An appendectomy is the removal of the appendix. The appendix is a pouch that is attached to the large intestine.
Reasons for Procedure
An appendectomy is often done as an emergency operation to treat appendicitis. Appendicitis is inflammation of the appendix. It can be caused by an infection or obstruction.
Complications are rare but no procedure is completely free of risk. Your doctor will review a list of possible complications, which may include:
Some risk factors that make complications more likely include:
What to Expect
Prior to Procedure
Your doctor may do the following:
Antibiotics will be started right away. Appendicitis is an emergency condition. Surgery is almost always done right away.
General anesthesia will be used. You will be asleep with a temporary breathing tube in place.
Description of the Procedure
A short incision will be made in the right lower abdomen. The doctor will be able to see the appendix through this cut. The appendix will be detached from surrounding tissue. The surgeon will stop any bleeding from blood vessels. The appendix will then be tied off and cut out. The incisions will then be closed with stitches or staples.
If the appendix has ruptured, a warm water solution mixed with antibiotics will be used to wash out the inside of the abdomen. A catheter (tube) will then be placed to drain any fluid that builds up. Sometimes, with a rupture, the surgeon will only close the muscle layers and leave the skin open. The open skin wound will then be packed with a moist gauze dressing.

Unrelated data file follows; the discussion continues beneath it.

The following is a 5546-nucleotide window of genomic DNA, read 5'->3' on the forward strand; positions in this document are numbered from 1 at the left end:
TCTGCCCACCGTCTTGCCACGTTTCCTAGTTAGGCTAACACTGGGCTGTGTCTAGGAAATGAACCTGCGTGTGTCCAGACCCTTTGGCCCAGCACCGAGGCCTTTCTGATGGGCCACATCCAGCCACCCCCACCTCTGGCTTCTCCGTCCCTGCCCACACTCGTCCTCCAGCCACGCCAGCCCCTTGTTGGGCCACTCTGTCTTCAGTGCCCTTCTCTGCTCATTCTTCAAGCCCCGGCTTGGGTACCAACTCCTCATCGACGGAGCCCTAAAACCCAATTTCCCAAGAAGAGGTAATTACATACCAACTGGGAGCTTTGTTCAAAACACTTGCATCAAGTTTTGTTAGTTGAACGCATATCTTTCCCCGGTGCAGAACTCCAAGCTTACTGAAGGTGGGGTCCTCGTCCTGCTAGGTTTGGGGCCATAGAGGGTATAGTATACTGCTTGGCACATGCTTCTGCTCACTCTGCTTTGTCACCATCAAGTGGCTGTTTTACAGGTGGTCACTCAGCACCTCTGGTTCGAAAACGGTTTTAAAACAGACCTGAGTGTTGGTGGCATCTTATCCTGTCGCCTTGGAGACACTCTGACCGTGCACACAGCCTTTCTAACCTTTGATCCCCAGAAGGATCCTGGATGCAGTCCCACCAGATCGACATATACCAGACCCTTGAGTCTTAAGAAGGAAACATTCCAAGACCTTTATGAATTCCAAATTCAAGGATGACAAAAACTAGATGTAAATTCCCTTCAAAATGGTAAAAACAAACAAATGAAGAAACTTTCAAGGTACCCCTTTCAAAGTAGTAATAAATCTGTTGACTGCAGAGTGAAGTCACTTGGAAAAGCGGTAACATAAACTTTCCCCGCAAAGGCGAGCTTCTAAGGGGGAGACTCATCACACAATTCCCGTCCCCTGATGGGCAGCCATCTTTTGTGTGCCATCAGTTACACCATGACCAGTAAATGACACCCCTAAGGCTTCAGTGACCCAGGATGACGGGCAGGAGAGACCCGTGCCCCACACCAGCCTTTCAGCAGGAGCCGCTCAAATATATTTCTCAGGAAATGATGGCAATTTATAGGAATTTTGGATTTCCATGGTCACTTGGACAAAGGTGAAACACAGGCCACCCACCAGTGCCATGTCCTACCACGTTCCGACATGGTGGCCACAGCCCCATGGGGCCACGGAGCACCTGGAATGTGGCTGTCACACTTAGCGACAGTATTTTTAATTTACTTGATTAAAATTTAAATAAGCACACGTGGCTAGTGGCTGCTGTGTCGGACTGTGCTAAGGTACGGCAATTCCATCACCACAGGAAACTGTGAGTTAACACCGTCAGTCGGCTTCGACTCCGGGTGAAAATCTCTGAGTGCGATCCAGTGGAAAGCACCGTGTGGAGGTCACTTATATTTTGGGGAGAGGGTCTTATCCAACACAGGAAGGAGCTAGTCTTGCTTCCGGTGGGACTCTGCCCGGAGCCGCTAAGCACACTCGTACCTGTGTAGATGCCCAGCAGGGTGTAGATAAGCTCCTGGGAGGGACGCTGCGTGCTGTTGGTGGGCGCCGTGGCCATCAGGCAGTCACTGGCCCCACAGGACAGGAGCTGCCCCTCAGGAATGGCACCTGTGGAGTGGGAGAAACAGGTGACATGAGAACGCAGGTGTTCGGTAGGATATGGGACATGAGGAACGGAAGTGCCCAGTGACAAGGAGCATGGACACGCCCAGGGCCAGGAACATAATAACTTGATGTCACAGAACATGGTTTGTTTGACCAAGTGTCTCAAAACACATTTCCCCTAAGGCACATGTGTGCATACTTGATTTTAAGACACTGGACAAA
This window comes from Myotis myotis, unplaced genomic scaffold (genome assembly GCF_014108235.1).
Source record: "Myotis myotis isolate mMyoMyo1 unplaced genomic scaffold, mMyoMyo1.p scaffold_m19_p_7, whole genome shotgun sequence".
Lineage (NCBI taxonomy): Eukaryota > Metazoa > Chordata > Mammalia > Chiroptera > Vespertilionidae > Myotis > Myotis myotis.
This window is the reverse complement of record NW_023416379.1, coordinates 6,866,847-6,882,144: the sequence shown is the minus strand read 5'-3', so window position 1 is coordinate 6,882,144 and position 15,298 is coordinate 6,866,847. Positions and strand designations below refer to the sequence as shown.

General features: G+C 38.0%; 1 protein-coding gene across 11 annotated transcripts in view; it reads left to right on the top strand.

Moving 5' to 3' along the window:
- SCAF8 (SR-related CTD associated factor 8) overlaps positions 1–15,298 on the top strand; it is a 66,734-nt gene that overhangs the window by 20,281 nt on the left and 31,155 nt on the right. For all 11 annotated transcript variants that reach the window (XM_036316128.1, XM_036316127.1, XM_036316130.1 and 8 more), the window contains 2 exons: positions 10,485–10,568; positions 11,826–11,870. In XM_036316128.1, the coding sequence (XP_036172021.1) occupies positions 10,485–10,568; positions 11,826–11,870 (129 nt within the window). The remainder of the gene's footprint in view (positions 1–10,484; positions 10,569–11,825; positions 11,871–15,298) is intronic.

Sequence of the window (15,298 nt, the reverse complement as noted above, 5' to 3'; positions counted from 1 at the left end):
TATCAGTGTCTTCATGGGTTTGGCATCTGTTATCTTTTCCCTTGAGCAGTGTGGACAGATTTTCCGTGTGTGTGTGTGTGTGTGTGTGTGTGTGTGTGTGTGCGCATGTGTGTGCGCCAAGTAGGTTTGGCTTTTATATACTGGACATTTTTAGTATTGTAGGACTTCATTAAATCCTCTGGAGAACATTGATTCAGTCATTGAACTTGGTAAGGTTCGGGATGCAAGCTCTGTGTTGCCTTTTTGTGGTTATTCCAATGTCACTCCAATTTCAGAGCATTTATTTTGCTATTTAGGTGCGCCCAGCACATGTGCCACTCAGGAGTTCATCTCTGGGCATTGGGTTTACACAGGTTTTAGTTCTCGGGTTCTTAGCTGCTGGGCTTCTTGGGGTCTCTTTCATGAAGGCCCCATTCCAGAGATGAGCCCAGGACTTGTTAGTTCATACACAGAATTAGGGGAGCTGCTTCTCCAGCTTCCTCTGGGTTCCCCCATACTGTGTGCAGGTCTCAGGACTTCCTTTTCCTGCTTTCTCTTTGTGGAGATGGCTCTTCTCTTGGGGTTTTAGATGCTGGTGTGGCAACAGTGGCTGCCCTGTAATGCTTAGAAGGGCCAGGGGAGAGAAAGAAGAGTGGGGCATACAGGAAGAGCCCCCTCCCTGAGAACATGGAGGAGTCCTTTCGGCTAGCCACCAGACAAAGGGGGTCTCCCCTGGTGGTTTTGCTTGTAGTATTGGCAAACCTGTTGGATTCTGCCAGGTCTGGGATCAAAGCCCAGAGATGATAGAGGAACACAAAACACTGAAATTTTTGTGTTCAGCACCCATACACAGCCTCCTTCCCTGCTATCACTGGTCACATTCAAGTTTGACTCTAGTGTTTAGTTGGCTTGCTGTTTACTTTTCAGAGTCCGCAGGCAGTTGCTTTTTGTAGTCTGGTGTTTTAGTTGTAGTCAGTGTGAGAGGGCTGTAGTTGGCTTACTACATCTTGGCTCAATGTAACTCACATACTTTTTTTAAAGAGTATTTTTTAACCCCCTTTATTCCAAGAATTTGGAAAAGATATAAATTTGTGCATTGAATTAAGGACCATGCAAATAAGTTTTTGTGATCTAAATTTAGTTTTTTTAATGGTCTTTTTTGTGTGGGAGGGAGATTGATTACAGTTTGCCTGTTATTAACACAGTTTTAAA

The removed tissue is examined by a pathologist.
How Long Will It Take?
Will It Hurt?
Anesthesia prevents pain during surgery. You may be given medicine to manage any pain.
Average Hospital Stay
You may be in the hospital for 0-3 days. If the appendix has ruptured, expect to stay for several days or more than a week.
At the Hospital
Recovery takes about 4-6 weeks. When you return home, do the following to help ensure a smooth recovery:
Call Your Doctor
After you leave the hospital, contact your doctor if any of the following occur:
In case of an emergency, call for medical help right away.
American College of Surgeons
National Digestive Diseases Information Clearinghouse
Canadian Association of Gastroenterology
Canadian Family Physician
Appendicitis. EBSCO DynaMed website. Available at: http://www.ebscohost.com/dynamed. Updated October 17, 2012. Accessed November 7, 2012.
Discharge instructions for an appendectomy. EBSCO Patient Education Reference Center website. Available at: http://www.ebscohost.com/pointOfCare/perc-about. Updated September 26, 2012. Accessed November 7, 2012.
Townsend C, Beauchamp DR, eds. Sabiston Textbook of Surgery. 17th ed. Philadelphia, PA: WB Saunders; 2003.
6/2/2011 DynaMed's Systematic Literature Surveillance https://dynamed.ebscohost.com: Mills E, Eyawo O, Lockhart I, Kelly S, Wu P, Ebbert JO. Smoking cessation reduces postoperative complications: a systematic review and meta-analysis. Am J Med. 2011;124(2):144-154.e8.
Last reviewed November 2012 by Marcin Chwistek, MD